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  1. #1
    Join Date
    Oct 2004
    Posts
    41

    Simultaneous running of Gas furnace & Heat Pump

    Does there exists equipment, ductwork and controls to simultaneously run a gas furnace and heat pump?

    I have a 10yr old gas furnace for main level plus a 1.5T heat pump for a sun room. The heat pump compressor has gone bad so am looking to upgrade. I would like to have a single larger higher efficient heat pump installed to handle both the main level and sun room. Given the loading differences, I would like to have these areas zoned with dampers. I would also like the heat pump to be a multi-stage so when only the sun room is calling for air, a lower output can be selected and the damper to the main level closed off.

    To add complexity (I like complexity), I would like my existing single stage furnace to be retrofitted with a modulating burner and coupled with the new heat pump so that they can be run simultaneously to supply both zones in the heating season. The load would be split between the two sources such that optimal efficiency is achieved subject to the constraint that supply register air temperatures always be in that toasty 110F gas furnace range during heating at ALL outside temperatures.

    I understand about corroding furnace heat exchangers when placed downstream of a heat pump A-coil. Hence I am asking if there exists a sound engineering solution that runs the heat pump and furnace air through separate plenums to be mixed downstream via dampers? I would imagine this would require a control system that can vary blower speeds, dampers, heat pump stages, and burners such that temperatures, pressures and flows all stay within correct ranges.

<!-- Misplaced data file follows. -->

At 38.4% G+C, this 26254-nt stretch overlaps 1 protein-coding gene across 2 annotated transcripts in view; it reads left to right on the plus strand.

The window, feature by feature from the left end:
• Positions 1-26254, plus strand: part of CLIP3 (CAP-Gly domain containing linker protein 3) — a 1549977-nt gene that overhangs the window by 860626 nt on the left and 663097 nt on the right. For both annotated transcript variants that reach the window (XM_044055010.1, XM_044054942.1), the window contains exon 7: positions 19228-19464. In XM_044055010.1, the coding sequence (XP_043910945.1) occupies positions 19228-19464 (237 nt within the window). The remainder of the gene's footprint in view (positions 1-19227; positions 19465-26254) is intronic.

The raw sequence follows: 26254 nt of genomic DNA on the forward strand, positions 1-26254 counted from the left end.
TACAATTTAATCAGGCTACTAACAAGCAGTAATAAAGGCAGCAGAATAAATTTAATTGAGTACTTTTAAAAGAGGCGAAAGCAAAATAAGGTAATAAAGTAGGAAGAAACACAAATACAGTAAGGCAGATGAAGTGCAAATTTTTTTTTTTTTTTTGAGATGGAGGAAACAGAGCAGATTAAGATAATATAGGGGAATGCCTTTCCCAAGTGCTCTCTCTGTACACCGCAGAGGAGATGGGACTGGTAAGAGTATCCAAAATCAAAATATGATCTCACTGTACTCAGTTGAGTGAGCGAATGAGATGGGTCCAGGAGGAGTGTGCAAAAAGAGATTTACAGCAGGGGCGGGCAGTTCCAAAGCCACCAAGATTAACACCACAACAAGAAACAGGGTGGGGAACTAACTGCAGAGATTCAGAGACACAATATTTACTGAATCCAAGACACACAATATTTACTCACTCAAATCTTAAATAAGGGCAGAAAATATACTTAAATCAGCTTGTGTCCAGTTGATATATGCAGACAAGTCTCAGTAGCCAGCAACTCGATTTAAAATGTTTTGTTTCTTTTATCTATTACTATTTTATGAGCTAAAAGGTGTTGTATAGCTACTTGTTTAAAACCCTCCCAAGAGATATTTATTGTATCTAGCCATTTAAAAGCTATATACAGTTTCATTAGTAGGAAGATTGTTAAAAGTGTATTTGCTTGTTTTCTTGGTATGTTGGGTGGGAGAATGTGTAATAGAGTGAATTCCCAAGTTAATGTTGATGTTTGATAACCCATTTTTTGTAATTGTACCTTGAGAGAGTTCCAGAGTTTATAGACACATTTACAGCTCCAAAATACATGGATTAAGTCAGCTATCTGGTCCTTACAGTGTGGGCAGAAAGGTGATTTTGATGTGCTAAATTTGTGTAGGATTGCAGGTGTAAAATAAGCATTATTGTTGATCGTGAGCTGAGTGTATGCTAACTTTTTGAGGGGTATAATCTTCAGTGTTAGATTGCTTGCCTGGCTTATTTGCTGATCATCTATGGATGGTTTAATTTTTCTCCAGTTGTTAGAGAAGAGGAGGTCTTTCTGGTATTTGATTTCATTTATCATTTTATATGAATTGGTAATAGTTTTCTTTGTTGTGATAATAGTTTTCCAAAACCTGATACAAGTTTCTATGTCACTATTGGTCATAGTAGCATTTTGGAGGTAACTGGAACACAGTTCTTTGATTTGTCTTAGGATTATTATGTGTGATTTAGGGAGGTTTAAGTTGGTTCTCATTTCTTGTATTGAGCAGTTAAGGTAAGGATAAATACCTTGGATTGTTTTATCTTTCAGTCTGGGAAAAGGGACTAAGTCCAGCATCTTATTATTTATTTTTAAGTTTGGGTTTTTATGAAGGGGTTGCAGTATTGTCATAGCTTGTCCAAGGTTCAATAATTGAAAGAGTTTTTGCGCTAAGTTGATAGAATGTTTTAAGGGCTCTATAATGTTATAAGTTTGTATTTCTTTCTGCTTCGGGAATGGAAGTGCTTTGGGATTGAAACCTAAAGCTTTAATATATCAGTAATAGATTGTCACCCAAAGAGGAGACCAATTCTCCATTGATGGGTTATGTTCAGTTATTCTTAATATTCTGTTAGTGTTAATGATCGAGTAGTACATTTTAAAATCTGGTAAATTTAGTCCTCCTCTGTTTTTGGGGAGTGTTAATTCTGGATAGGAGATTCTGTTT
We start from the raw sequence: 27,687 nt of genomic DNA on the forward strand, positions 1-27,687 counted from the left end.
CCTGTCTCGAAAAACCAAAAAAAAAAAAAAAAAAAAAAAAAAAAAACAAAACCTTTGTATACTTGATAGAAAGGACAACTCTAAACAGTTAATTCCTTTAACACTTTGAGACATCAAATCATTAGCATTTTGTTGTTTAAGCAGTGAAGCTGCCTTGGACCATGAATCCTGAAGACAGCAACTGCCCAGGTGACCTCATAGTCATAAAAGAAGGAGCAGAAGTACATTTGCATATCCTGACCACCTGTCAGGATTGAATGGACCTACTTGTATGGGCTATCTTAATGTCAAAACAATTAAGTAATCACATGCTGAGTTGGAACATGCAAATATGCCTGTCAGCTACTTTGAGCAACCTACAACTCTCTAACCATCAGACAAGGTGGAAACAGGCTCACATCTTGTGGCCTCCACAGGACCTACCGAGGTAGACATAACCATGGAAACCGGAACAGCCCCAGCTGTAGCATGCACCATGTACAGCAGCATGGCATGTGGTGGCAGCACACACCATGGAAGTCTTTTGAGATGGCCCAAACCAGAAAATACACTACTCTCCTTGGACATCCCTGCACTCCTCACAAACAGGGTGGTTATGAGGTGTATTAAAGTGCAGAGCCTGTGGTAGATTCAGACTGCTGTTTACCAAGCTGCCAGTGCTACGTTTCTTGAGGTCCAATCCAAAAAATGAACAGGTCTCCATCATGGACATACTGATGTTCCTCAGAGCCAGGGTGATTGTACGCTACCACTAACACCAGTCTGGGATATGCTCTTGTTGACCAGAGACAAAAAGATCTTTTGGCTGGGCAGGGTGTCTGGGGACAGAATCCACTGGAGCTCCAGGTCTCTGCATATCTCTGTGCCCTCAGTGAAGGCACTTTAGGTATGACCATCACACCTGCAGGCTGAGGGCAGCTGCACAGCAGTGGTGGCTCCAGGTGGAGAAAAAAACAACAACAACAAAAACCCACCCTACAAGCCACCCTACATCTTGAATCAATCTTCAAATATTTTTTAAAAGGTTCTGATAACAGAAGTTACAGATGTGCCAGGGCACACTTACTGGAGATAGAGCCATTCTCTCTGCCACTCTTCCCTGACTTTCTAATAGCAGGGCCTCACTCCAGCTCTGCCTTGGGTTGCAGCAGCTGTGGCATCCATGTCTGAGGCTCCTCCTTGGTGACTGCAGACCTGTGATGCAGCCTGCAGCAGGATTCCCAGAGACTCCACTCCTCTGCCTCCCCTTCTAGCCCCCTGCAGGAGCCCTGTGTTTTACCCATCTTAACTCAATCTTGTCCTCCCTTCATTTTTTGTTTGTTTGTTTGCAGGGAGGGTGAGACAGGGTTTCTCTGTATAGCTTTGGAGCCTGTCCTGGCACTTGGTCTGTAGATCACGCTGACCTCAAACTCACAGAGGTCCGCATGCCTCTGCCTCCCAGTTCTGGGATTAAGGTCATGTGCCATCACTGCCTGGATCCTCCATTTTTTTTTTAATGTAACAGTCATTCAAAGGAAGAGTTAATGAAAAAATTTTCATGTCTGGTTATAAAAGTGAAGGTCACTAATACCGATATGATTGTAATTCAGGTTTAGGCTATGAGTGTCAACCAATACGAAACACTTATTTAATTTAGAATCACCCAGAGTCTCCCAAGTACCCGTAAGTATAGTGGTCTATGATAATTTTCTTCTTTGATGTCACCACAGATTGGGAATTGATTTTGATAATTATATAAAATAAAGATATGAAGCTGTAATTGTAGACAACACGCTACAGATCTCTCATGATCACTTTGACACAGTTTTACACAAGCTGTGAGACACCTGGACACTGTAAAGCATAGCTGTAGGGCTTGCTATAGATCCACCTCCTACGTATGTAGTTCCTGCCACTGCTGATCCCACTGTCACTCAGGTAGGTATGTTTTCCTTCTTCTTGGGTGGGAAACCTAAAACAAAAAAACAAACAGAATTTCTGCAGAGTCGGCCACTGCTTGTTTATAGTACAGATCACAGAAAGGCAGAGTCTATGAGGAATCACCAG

1.) Has anyone designed such a beast for a residential home owner?
    2.) Forgetting about cost and complexity, are there any other technical hurdles to such a design?

  2. #2
    Join Date
    Jan 2009
    Location
    Keokuk, IA
    Posts
    5,520
    Why mess with all that. Just consolidate to a single dual fuel system if the economics make sense. If you gas is cheap and elc. high, then don;t waste your money on a heat pump. Get a compitent contractor to run the load calcs and evaluate the ductwork. Then zone the systems if desired.

    IF the gas furnace is lowerefficiency <90%... and you're in a cooler climate, it might be worth upgrading the furnace anyway.

  3. #3
    Join Date
    Aug 2007
    Location
    Northern VA 38 degrees N by 76 degrees W
    Posts
    5,060
    Try the dealer locator on this site or post your geographical location.

  4. #4
    Join Date
    Oct 2004
    Posts
    41
    Quote Originally Posted by motoguy128 View Post
    Why mess with all that. ...
    My dream is to be able to add solar panels as an additional source of energy and I wanted to be able to take advantage of that for my heating and cooling needs hence the desire for a heat pump.

    By the way I am in Bowie, MD.

    I appreciate you guys trying to save me from myself but let's just say for the sake of argument that I am intent on wasting money on overly complex and unnecessary HVAC systems that work, it's a quirck of mine.

    So back to the technical question at hand. What about this notion of a parallel duct/plenum for mixing furnace and heat pump air so I can run dual fuels simultaneously while at the same time avoiding furnace heat exchanger corrosion in the cooling season?